Yet, when faced with how to define the absurd — I simply trip over “unique and original”.  But after minutes of contemplating this on the treadmill, I come to T.S. Eliot’s “Mankind cannot bear much reality.”  I want the absurd to be something we do not encounter everyday or something in which we fear an encounter.  I want the miraculously illogic of the world to prevail in pieces of writing.  I want the wildly unreasonable to work itself into the lines and the characters of each piece I read.  I, myself, cannot bear much reality, but ironically, reality is what inspires the absurdity in writings.

Poetry is tethered to the absurd.  Unlike drama or fiction, poetry does not have to be linear or logical.  If poetry is too logical, it is called “prose” (“lyrical prose” if music is evident).

I try to have my students embrace this “absurdity” through metaphors.  Metaphors are the most absurd, irrational device in the writing.  How can one know what another is writing of by comparing two dissimilar things?  Yet, writers and readers depend on the metaphor because language lacks.

The constructing of these metaphors is an art.  Yet, most take the metaphors people live with for granted like sweat in July.  Of course, my students listen to hip hop before their 8:30 am class – “raw as a dirty needle” never enters their definition of absurd.  “Love you like a fat kid loves cake” and “brushing the dirt off your shoulder” are not literal, but abstract uses of language that bring the reader and writer closer.  Of course, like anyone who needs the stable and the controllable in his/her life, each of my students complains that these metaphors are really similes; one cannot be the other or else why would language assign a separate term to one another.  My frustration stems beyond wondering how these students cannot let enough control go to let smiles and metaphors coincide yet they allow “raw” to be a “dirty needle” or problems as “dirt on your shoulder”.  Do they lack the sophistication needed to recognize a relationship between two dissimilar things or is their trained obedience to terms learned in high school the extent of their critical thinking skills?

I am re-reading Lorca’s lecture, “Play and Theory of Duende” from In Search of Duende for class tomorrow. I am comforted by the frustrations Lorca cites in writing:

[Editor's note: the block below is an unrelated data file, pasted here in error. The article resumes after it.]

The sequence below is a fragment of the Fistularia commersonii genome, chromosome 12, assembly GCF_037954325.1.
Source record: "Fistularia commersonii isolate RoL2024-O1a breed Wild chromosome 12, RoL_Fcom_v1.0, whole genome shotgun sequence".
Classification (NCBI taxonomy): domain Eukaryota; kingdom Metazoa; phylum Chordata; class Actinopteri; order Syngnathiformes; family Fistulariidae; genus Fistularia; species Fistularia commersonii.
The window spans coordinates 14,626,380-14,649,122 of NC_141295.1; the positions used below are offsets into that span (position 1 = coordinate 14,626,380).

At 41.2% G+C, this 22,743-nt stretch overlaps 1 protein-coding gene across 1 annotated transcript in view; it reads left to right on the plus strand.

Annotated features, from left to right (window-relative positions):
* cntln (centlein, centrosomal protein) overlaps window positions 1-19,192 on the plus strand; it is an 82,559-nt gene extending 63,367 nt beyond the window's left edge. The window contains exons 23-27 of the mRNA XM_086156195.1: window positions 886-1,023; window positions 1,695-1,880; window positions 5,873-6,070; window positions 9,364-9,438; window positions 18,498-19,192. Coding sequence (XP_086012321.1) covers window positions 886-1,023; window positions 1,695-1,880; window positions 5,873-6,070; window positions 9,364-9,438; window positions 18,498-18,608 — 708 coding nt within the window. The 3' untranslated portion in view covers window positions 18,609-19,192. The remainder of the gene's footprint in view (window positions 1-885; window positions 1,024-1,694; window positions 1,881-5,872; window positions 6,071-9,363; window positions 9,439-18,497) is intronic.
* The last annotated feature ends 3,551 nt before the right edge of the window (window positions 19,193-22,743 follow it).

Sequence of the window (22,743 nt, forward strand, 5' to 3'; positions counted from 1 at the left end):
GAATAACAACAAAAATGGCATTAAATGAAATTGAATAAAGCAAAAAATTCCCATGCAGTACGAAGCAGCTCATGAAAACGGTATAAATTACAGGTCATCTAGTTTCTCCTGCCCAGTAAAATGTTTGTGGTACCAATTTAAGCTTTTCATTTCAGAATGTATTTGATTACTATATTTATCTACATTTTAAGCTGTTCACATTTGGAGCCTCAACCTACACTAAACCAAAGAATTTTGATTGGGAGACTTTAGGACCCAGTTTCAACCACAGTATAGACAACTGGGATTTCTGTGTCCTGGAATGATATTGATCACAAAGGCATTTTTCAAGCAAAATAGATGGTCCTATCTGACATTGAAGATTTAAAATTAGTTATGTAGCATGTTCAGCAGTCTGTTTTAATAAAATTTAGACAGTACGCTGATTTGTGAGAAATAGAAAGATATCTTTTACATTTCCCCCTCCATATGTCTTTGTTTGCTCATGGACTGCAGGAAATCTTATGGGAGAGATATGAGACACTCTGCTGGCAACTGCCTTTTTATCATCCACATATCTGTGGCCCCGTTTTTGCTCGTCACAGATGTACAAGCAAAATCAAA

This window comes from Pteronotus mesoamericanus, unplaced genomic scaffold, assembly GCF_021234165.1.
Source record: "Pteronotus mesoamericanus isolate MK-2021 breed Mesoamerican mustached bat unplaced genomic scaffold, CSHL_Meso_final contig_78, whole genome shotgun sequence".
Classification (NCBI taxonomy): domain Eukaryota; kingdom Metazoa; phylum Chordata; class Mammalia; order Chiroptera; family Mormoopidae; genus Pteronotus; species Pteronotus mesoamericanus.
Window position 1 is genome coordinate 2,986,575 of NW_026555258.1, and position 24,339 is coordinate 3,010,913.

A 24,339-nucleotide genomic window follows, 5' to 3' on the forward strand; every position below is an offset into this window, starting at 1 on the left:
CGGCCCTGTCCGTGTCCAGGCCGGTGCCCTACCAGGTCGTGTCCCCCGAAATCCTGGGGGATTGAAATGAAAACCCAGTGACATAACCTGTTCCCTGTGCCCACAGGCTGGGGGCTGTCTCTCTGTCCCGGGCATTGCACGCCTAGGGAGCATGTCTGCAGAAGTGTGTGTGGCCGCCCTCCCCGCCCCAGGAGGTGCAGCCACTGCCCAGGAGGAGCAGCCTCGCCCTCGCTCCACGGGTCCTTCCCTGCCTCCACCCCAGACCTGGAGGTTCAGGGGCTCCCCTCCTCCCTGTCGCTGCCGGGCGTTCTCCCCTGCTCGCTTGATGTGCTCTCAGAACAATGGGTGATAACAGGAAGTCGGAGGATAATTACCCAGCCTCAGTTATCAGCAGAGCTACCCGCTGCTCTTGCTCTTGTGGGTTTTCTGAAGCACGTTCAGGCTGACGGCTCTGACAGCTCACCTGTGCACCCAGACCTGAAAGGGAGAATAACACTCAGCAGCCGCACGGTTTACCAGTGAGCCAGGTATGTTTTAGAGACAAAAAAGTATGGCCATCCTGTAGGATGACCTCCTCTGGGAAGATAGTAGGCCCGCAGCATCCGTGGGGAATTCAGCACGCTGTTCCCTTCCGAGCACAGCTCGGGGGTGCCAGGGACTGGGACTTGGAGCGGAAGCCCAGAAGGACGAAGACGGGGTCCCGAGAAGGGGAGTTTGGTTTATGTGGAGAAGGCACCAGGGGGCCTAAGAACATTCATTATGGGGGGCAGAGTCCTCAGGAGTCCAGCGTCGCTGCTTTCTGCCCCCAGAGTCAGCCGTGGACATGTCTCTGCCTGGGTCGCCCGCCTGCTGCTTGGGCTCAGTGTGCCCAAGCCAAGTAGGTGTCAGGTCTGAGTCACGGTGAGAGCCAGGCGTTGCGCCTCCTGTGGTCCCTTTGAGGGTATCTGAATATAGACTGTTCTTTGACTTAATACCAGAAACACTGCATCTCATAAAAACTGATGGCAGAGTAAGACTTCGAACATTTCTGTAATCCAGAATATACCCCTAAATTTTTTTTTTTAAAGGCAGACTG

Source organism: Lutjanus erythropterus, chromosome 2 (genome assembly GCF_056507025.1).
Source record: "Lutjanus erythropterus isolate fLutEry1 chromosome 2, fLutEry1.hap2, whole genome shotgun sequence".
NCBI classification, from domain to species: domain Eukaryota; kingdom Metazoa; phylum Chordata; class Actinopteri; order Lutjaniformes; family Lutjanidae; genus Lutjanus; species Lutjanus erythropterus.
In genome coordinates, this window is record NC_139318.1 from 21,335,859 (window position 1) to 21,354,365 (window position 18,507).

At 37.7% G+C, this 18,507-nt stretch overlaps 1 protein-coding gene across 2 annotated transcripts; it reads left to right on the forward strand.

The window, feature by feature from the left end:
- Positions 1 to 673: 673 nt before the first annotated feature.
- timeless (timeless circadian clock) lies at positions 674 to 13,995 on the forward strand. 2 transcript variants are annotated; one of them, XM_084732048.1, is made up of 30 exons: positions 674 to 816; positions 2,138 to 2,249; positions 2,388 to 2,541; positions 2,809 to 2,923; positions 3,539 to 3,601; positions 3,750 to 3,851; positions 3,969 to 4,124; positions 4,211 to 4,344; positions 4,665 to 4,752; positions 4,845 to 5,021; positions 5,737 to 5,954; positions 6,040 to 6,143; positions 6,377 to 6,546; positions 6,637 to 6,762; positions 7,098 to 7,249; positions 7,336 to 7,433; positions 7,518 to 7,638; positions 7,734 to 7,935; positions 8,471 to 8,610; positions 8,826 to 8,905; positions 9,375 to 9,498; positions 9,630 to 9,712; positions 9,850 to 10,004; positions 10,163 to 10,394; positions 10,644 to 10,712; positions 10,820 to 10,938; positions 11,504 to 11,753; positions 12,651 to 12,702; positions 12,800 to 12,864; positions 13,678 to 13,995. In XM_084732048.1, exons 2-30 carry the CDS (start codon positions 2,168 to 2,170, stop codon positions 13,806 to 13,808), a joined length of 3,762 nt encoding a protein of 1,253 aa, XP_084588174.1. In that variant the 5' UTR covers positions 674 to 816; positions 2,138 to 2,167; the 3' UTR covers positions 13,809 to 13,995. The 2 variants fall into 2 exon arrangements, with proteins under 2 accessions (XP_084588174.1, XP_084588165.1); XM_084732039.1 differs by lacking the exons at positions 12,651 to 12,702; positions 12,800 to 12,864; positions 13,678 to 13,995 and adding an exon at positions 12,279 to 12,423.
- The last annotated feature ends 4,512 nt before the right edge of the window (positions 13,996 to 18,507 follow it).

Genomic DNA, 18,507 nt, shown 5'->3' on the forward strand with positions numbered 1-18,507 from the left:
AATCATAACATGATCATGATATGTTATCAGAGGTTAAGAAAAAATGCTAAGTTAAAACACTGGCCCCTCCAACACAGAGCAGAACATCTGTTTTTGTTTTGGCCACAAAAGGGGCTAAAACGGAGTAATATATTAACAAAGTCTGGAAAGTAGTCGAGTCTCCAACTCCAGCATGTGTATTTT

“The duende, then, is a power, not a work. It is struggle, not a thought. I have heard an old maestro of the guitar say, “The duende is not in the throat; the duende climbs ups inside you, from the soles of your feet.” Meaning this: it is not a question of ability, but of true, living style, of blood, of the most ancient culture, of spontaneous creation,” (Lorca 49).

Of all of my frustrations with writing (its spontaneity, its instability, its rejection, its loneliness) my writing has never lacked its sincere respect for its aggravations. When Lorca spits, “All that has black sounds has duende” onto his audience in Buenos Aires, 1933, it was not for shock value, but because writing forces him to acknowledge his mortality, his failings as a man, the barbarous ways of the world, etc. These acknowledgments add to the frustration of their rendering. So when I pray (writers spend years praying) for Duende to climb up inside ourselves, “from the soles of our feet”. I picture myself being grabbed from behind by my ankles, biting my tongue as I hit the floor, and the itching of the soles of my feet causing my body to whither on the floor. I picture writing with demonic Duende to make me claw at life with my fingertips. I picture this demonic Duende allowing me enough strength to struggle with, enough time to scribble a few words. Suddenly, it leaves and I am back to the struggle against, not Duende, but myself. If only writing was so easy…

I think we hear, more often than not, of many people who are “very sexual people”  — with feminism, these words are buzzwords encountered often.  It seems as we think of these people as horny, promiscuous people.  But I want to argue that this image of a person who seems to get off easily and exerts sexual energy when doing the most monotonous of tasks is wrong and we must reprogram ourselves to think otherwise:


“Eroticism is first and foremost a thirst for otherness.  And the supernatural is the supreme otherness.  This is perhaps the most noble aim of poetry, to attach ourselves to the world around us, to turn desire into love, to embrace, finally what always evades us, what is beyond, but what is always there – the unspoken, the spirit, the soul.”

Octavio Paz